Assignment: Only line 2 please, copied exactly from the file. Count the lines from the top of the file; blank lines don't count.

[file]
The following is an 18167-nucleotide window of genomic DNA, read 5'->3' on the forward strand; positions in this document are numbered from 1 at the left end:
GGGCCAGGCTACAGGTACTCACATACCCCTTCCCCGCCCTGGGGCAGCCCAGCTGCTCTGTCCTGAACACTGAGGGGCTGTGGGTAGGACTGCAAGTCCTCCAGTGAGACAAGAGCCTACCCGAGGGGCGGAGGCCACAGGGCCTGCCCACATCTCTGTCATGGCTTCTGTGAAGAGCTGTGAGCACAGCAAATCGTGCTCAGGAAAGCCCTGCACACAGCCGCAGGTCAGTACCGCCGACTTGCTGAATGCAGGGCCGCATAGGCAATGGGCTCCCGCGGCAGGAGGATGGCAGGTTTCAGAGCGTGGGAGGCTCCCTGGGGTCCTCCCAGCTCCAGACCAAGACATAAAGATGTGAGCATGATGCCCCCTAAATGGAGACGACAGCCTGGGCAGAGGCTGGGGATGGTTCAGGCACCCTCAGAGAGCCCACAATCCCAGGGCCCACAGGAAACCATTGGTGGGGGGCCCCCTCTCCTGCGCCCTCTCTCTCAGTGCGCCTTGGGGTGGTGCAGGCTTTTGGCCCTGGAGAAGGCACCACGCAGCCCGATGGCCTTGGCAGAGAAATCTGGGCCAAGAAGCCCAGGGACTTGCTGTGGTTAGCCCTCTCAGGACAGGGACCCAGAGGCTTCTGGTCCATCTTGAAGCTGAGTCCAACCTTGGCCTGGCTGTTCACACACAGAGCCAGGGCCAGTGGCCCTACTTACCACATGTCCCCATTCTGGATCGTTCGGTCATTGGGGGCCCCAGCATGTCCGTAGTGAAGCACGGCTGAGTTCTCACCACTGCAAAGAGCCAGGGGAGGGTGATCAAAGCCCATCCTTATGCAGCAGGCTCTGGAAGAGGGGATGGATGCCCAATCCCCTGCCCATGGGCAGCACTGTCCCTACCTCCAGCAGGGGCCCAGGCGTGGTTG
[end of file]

GGGCCAGGCTACAGGTACTCACATACCCCTTCCCCGCCCTGGGGCAGCCCAGCTGCTCTGTCCTGAACACTGAGGGGCTGTGGGTAGGACTGCAAGTCCTCCAGTGAGACAAGAGCCTACCCGAGGGGCGGAGGCCACAGGGCCTGCCCACATCTCTGTCATGGCTTCTGTGAAGAGCTGTGAGCACAGCAAATCGTGCTCAGGAAAGCCCTGCACACAGCCGCAGGTCAGTACCGCCGACTTGCTGAATGCAGGGCCGCATAGGCAATGGGCTCCCGCGGCAGGAGGATGGCAGGTTTCAGAGCGTGGGAGGCTCCCTGGGGTCCTCCCAGCTCCAGACCAAGACATAAAGATGTGAGCATGATGCCCCCTAAATGGAGACGACAGCCTGGGCAGAGGCTGGGGATGGTTCAGGCACCCTCAGAGAGCCCACAATCCCAGGGCCCACAGGAAACCATTGGTGGGGGGCCCCCTCTCCTGCGCCCTCTCTCTCAGTGCGCCTTGGGGTGGTGCAGGCTTTTGGCCCTGGAGAAGGCACCACGCAGCCCGATGGCCTTGGCAGAGAAATCTGGGCCAAGAAGCCCAGGGACTTGCTGTGGTTAGCCCTCTCAGGACAGGGACCCAGAGGCTTCTGGTCCATCTTGAAGCTGAGTCCAACCTTGGCCTGGCTGTTCACACACAGAGCCAGGGCCAGTGGCCCTACTTACCACATGTCCCCATTCTGGATCGTTCGGTCATTGGGGGCCCCAGCATGTCCGTAGTGAAGCACGGCTGAGTTCTCACCACTGCAAAGAGCCAGGGGAGGGTGATCAAAGCCCATCCTTATGCAGCAGGCTCTGGAAGAGGGGATGGATGCCCAATCCCCTGCCCATGGGCAGCACTGTCCCTACCTCCAGCAGGGGCCCAGGCGTGGTTG